NGC 3372 - The Eta Carinae Nebula

The Eta Carinae Nebula is a giant nebula 9000 light years from us in the Sagittarius Arm of the Galaxy. Although it is a large distance from us, the central region of this nebula is bright enough to see with the naked eye (although only from equatorial and southern latitudes on Earth). The vivid colours seen in pictures of nebulae usually only appear on photographs, the human eye is not very sensitive to dim colours, and so with the naked eye a nebula such as the Eta Carinae Nebula only appears to be white.

The Eta Carina Nebula
The Eta Carinae Nebula. Image size: 3.0x2.5. DSS image. © AAO/ROE

The Nebulae associated with the Eta Carinae Nebula

The Eta Carinae nebula is classified as NGC 3372, it covers about three degrees of the sky which at a distance of 8800 light years corresponds to a diameter of about 460 light years. Two other nebulae have been added to the list below, but they are probably neighbouring nebulae not connected to the Eta Carinae nebula. They have very uncertain distances but they are probably also in the Sagittarius Arm.

   1              2              3          4     5       6      7        8
Catalogue    Equatorial      Galactic     Size   Type Distance Size  Other Names
Number       Coordinates    Coordinates (arcmins)       (ly)   (ly)
            RA (2000) Dec     l     b
---------------------------------------------------------------------------------------
NGC 3199   10 17.4  -57 55  283.6   -0.9    22'   E     7000?    45?
NGC 3372   10 45.1  -59 52  287.7   -0.8   180'   E     8800    460  Eta Carinae Nebula
NGC 3503   11 01.3  -59 51  289.5   +0.1     3'   E    10000?    10?
Column 1: The standard catalogue name for the nebula.
Column 2: Right Ascension and Declination for epoch 2000.
Column 3: Galactic Longitude (l) and Latitude (b).
Column 4: Angular size of the nebula in arcminutes.
Column 5: Nebula type: E = emission, R = reflection.
Column 6: Approximate distance to the nebula.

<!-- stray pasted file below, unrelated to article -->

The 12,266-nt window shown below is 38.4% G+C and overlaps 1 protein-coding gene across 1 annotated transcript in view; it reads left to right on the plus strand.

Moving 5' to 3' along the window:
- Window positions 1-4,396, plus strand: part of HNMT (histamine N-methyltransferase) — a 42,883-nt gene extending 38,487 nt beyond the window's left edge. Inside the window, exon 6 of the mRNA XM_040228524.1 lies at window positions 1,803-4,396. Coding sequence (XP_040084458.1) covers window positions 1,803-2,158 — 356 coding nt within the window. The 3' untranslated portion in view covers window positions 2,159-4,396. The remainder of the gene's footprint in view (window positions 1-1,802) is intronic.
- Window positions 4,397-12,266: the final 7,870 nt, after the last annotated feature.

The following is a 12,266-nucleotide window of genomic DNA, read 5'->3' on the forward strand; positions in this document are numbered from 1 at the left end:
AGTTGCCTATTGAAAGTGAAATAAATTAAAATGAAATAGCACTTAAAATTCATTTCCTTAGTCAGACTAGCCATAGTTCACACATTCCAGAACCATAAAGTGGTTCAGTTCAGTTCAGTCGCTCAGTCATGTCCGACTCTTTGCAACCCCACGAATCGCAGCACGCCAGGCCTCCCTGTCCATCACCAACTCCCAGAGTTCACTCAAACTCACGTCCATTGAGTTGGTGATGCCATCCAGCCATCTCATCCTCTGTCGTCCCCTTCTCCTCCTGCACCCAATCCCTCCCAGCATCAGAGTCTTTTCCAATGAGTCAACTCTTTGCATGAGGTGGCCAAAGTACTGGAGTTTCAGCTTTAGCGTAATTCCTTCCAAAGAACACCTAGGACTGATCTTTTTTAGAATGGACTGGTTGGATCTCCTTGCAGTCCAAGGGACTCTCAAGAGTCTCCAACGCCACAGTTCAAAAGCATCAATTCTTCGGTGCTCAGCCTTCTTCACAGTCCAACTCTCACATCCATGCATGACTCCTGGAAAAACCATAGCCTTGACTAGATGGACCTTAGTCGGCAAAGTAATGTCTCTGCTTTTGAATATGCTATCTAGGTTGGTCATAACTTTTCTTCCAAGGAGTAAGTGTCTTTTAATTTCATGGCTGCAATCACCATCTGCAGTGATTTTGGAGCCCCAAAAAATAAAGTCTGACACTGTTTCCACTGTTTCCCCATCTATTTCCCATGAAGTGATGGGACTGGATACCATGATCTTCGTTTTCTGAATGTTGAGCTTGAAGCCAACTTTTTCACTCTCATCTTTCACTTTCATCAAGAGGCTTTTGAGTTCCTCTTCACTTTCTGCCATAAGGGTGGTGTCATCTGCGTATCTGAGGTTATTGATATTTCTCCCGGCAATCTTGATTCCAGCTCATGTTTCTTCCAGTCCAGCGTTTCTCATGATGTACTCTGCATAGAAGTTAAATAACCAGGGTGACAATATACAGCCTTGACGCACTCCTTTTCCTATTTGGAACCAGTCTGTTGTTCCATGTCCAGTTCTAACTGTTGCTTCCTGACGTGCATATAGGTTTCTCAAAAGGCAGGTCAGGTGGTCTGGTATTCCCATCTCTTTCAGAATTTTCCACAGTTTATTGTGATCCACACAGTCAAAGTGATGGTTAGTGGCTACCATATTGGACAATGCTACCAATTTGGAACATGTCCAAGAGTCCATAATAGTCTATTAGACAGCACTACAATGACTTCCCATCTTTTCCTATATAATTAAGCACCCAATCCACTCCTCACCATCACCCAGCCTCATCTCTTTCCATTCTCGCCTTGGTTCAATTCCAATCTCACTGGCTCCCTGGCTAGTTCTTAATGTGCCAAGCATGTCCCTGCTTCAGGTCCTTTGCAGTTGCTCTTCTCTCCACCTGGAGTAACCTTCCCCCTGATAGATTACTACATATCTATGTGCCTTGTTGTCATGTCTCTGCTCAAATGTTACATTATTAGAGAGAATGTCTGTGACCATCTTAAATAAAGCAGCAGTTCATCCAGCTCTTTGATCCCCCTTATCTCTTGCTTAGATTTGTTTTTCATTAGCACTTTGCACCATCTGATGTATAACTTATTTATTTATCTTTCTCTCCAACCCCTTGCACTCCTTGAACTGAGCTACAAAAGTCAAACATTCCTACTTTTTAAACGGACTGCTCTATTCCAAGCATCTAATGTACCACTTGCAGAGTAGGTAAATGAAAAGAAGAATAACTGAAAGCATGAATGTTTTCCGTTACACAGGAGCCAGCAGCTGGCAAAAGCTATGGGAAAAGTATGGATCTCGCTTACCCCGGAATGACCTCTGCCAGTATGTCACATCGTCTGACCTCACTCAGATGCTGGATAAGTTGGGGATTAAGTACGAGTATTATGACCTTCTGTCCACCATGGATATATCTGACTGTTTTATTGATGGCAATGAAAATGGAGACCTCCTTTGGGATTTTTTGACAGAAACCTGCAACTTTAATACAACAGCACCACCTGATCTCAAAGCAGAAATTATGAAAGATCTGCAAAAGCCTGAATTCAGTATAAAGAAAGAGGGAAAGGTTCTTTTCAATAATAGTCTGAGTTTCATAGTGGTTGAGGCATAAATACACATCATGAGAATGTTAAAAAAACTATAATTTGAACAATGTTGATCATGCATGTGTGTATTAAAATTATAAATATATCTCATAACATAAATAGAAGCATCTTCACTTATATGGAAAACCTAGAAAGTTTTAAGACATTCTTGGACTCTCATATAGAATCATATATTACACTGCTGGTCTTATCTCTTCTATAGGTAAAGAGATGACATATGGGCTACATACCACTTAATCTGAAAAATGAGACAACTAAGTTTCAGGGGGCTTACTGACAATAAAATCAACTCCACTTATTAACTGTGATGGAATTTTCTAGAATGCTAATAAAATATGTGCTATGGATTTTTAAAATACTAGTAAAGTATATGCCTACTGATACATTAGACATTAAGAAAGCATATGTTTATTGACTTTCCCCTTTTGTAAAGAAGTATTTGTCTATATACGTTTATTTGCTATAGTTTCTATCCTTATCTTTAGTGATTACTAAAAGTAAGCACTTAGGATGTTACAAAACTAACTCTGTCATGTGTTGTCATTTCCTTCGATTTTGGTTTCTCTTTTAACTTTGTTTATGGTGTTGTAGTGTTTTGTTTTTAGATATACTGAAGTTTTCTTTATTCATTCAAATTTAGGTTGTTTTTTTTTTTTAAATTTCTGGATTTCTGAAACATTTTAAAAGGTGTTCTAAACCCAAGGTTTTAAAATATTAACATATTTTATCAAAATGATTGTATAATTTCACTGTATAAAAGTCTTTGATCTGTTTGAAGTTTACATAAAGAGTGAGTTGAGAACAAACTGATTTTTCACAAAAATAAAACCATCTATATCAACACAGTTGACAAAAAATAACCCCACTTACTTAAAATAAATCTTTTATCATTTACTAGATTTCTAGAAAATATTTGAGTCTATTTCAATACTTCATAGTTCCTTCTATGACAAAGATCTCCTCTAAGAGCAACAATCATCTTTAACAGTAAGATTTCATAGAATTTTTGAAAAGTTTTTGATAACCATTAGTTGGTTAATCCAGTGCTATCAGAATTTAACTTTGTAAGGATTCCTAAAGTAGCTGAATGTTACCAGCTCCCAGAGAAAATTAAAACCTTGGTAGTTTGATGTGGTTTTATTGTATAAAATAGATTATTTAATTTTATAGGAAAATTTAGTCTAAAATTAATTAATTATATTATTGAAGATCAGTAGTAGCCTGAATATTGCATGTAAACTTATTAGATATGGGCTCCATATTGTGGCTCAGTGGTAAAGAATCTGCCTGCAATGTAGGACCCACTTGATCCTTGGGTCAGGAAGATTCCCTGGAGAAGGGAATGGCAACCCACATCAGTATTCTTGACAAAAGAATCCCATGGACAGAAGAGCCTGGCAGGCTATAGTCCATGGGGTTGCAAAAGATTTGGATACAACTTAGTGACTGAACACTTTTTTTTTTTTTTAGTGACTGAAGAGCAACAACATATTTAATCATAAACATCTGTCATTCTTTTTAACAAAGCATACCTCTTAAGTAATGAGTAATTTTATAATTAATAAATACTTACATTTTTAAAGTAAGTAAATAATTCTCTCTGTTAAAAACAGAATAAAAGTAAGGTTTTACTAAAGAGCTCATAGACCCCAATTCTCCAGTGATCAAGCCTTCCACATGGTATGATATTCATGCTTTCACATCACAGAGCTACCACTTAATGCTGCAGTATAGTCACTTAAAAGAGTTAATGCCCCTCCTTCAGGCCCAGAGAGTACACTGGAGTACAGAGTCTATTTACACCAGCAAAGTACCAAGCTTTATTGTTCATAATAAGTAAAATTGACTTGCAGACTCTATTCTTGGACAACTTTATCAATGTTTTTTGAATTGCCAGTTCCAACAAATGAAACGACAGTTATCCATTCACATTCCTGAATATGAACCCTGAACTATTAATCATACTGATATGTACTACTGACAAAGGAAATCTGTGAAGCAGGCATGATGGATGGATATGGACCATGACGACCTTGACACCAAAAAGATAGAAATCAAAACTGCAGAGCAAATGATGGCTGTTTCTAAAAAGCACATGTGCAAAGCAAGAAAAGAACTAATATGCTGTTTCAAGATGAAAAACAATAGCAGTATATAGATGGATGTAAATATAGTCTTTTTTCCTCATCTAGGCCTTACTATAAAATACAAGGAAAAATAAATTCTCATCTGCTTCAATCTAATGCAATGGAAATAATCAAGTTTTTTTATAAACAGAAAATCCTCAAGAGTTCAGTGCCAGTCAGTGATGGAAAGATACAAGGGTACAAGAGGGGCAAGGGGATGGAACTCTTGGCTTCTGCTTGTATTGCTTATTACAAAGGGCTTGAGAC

Column 7: Approximate size of the nebula in light years.
Column 8: Alternative name of the nebula.

Star clusters associated with the Eta Carinae Nebulae

There a lot of star clusters in the vicinity of the Eta Carinae nebula. Many of them are probably foreground clusters in front of the nebula. Two of these clusters are definitely within the nebula - Trumpler 14 and Trumpler 16. Trumpler 16 includes the star Eta Carinae as one of its member stars.

   1                 2              3          4        5       6          7
Catalogue       Equatorial      Galactic     Size   Distance   Age    Other Names
Name            Coordinates    Coordinates (arcmins)  (ly)  (million
               RA (2000) Dec     l    b                     years)
-----------------------------------------------------------------------------------------
BH 90         10 11.9  -58 04  283.1  -1.5     4'     8400      88
IC 2581       10 27.5  -57 37  284.6  +0.0     5'     8000      14
NGC 3293      10 35.8  -58 14  285.9  +0.1     6'     7600      10    Gem Cluster
NGC 3324      10 37.4  -58 39  286.2  -0.2    12'     7550       6
Collinder 228 10 42.1  -59 55  287.4  -1.0    14'     7200       7
Bochum 10     10 42.3  -59 08  287.0  -0.3    20'     6600       7
Trumpler 14   10 44.0  -59 33  287.4  -0.6     5'     8900       7
Trumpler 15   10 44.8  -59 22  287.4  -0.4    14'     6050       8
Trumpler 16   10 45.0  -59 43  287.6  -0.7    10'     8700       6    Eta Carinae Cluster
Collinder 232 10 45.0  -59 33  287.5  -0.5     4'     7850       5
Bochum 11     10 47.3  -60 05  288.0  -0.9    21'     7850       6
Ruprecht 92   10 53.8  -61 45  289.5  -2.0     7'     7700      63
Trumpler 17   10 56.5  -59 12  288.7  +0.4     5'     7150      51
Bochum 12     10 57.5  -61 43  289.9  -1.8    10'     7250      41